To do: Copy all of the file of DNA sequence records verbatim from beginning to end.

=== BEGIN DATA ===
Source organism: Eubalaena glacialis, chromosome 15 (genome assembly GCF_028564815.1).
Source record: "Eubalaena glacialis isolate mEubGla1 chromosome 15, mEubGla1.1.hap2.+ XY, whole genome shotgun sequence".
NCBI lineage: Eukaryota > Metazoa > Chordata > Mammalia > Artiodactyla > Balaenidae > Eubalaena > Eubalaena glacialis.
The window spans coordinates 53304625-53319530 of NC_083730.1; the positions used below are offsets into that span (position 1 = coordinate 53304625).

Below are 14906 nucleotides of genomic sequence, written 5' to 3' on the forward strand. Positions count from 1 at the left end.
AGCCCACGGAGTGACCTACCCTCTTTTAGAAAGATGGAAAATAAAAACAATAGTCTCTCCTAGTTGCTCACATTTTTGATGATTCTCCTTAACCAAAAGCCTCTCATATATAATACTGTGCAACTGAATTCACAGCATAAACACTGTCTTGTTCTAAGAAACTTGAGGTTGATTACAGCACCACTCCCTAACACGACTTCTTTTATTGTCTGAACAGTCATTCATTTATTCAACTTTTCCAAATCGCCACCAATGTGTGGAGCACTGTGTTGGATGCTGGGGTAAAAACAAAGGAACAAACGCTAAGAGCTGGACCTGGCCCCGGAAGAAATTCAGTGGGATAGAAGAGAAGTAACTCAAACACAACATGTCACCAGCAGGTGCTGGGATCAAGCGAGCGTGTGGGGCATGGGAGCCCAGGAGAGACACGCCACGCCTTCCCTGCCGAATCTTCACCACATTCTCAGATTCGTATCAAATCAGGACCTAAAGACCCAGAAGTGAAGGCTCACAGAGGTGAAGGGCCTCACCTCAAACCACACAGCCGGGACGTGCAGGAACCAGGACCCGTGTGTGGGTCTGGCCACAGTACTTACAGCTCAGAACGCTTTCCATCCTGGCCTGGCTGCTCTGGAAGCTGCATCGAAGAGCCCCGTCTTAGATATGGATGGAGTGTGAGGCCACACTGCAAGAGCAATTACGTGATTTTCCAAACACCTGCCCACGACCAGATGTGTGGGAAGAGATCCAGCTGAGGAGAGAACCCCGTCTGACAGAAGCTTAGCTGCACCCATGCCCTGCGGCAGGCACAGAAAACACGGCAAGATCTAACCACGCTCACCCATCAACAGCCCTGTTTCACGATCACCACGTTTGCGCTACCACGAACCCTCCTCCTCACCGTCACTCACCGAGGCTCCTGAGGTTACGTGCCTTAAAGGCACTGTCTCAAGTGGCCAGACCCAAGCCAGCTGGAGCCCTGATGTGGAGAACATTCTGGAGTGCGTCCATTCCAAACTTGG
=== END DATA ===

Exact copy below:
Source organism: Eubalaena glacialis, chromosome 15 (genome assembly GCF_028564815.1).
Source record: "Eubalaena glacialis isolate mEubGla1 chromosome 15, mEubGla1.1.hap2.+ XY, whole genome shotgun sequence".
NCBI lineage: Eukaryota > Metazoa > Chordata > Mammalia > Artiodactyla > Balaenidae > Eubalaena > Eubalaena glacialis.
The window spans coordinates 53304625-53319530 of NC_083730.1; the positions used below are offsets into that span (position 1 = coordinate 53304625).

Below are 14906 nucleotides of genomic sequence, written 5' to 3' on the forward strand. Positions count from 1 at the left end.
AGCCCACGGAGTGACCTACCCTCTTTTAGAAAGATGGAAAATAAAAACAATAGTCTCTCCTAGTTGCTCACATTTTTGATGATTCTCCTTAACCAAAAGCCTCTCATATATAATACTGTGCAACTGAATTCACAGCATAAACACTGTCTTGTTCTAAGAAACTTGAGGTTGATTACAGCACCACTCCCTAACACGACTTCTTTTATTGTCTGAACAGTCATTCATTTATTCAACTTTTCCAAATCGCCACCAATGTGTGGAGCACTGTGTTGGATGCTGGGGTAAAAACAAAGGAACAAACGCTAAGAGCTGGACCTGGCCCCGGAAGAAATTCAGTGGGATAGAAGAGAAGTAACTCAAACACAACATGTCACCAGCAGGTGCTGGGATCAAGCGAGCGTGTGGGGCATGGGAGCCCAGGAGAGACACGCCACGCCTTCCCTGCCGAATCTTCACCACATTCTCAGATTCGTATCAAATCAGGACCTAAAGACCCAGAAGTGAAGGCTCACAGAGGTGAAGGGCCTCACCTCAAACCACACAGCCGGGACGTGCAGGAACCAGGACCCGTGTGTGGGTCTGGCCACAGTACTTACAGCTCAGAACGCTTTCCATCCTGGCCTGGCTGCTCTGGAAGCTGCATCGAAGAGCCCCGTCTTAGATATGGATGGAGTGTGAGGCCACACTGCAAGAGCAATTACGTGATTTTCCAAACACCTGCCCACGACCAGATGTGTGGGAAGAGATCCAGCTGAGGAGAGAACCCCGTCTGACAGAAGCTTAGCTGCACCCATGCCCTGCGGCAGGCACAGAAAACACGGCAAGATCTAACCACGCTCACCCATCAACAGCCCTGTTTCACGATCACCACGTTTGCGCTACCACGAACCCTCCTCCTCACCGTCACTCACCGAGGCTCCTGAGGTTACGTGCCTTAAAGGCACTGTCTCAAGTGGCCAGACCCAAGCCAGCTGGAGCCCTGATGTGGAGAACATTCTGGAGTGCGTCCATTCCAAACTTGG